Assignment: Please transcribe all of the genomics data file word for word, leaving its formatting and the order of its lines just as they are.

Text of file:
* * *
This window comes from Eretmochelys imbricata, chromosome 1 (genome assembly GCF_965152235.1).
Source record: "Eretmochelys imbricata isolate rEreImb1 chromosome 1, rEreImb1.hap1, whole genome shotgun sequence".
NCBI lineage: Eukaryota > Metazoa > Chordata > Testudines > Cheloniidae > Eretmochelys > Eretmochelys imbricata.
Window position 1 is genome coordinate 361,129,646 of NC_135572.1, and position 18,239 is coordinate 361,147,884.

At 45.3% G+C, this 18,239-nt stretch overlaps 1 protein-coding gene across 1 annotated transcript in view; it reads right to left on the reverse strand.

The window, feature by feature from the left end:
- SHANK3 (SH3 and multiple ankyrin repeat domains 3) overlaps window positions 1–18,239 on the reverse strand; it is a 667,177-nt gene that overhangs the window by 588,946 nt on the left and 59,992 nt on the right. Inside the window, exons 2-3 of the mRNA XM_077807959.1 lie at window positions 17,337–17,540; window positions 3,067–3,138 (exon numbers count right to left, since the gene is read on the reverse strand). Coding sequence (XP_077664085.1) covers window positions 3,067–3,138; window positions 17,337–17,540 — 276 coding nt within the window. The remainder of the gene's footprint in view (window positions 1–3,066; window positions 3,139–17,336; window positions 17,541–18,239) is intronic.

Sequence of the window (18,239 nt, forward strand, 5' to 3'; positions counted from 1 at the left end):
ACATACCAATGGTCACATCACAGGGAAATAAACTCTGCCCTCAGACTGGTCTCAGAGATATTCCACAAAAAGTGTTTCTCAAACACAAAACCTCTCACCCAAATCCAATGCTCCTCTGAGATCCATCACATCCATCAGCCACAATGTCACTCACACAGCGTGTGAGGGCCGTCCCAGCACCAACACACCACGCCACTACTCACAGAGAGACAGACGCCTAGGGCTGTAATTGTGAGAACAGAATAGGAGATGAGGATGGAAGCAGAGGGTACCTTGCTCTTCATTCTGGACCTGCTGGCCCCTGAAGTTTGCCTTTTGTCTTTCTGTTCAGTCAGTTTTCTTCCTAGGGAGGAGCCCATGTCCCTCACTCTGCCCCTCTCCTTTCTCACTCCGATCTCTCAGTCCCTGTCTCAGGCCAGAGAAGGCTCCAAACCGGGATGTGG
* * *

This window comes from Eretmochelys imbricata, chromosome 1 (genome assembly GCF_965152235.1).
Source record: "Eretmochelys imbricata isolate rEreImb1 chromosome 1, rEreImb1.hap1, whole genome shotgun sequence".
NCBI lineage: Eukaryota > Metazoa > Chordata > Testudines > Cheloniidae > Eretmochelys > Eretmochelys imbricata.
Window position 1 is genome coordinate 361,129,646 of NC_135572.1, and position 18,239 is coordinate 361,147,884.

At 45.3% G+C, this 18,239-nt stretch overlaps 1 protein-coding gene across 1 annotated transcript in view; it reads right to left on the reverse strand.

The window, feature by feature from the left end:
- SHANK3 (SH3 and multiple ankyrin repeat domains 3) overlaps window positions 1–18,239 on the reverse strand; it is a 667,177-nt gene that overhangs the window by 588,946 nt on the left and 59,992 nt on the right. Inside the window, exons 2-3 of the mRNA XM_077807959.1 lie at window positions 17,337–17,540; window positions 3,067–3,138 (exon numbers count right to left, since the gene is read on the reverse strand). Coding sequence (XP_077664085.1) covers window positions 3,067–3,138; window positions 17,337–17,540 — 276 coding nt within the window. The remainder of the gene's footprint in view (window positions 1–3,066; window positions 3,139–17,336; window positions 17,541–18,239) is intronic.

Sequence of the window (18,239 nt, forward strand, 5' to 3'; positions counted from 1 at the left end):
ACATACCAATGGTCACATCACAGGGAAATAAACTCTGCCCTCAGACTGGTCTCAGAGATATTCCACAAAAAGTGTTTCTCAAACACAAAACCTCTCACCCAAATCCAATGCTCCTCTGAGATCCATCACATCCATCAGCCACAATGTCACTCACACAGCGTGTGAGGGCCGTCCCAGCACCAACACACCACGCCACTACTCACAGAGAGACAGACGCCTAGGGCTGTAATTGTGAGAACAGAATAGGAGATGAGGATGGAAGCAGAGGGTACCTTGCTCTTCATTCTGGACCTGCTGGCCCCTGAAGTTTGCCTTTTGTCTTTCTGTTCAGTCAGTTTTCTTCCTAGGGAGGAGCCCATGTCCCTCACTCTGCCCCTCTCCTTTCTCACTCCGATCTCTCAGTCCCTGTCTCAGGCCAGAGAAGGCTCCAAACCGGGATGTGG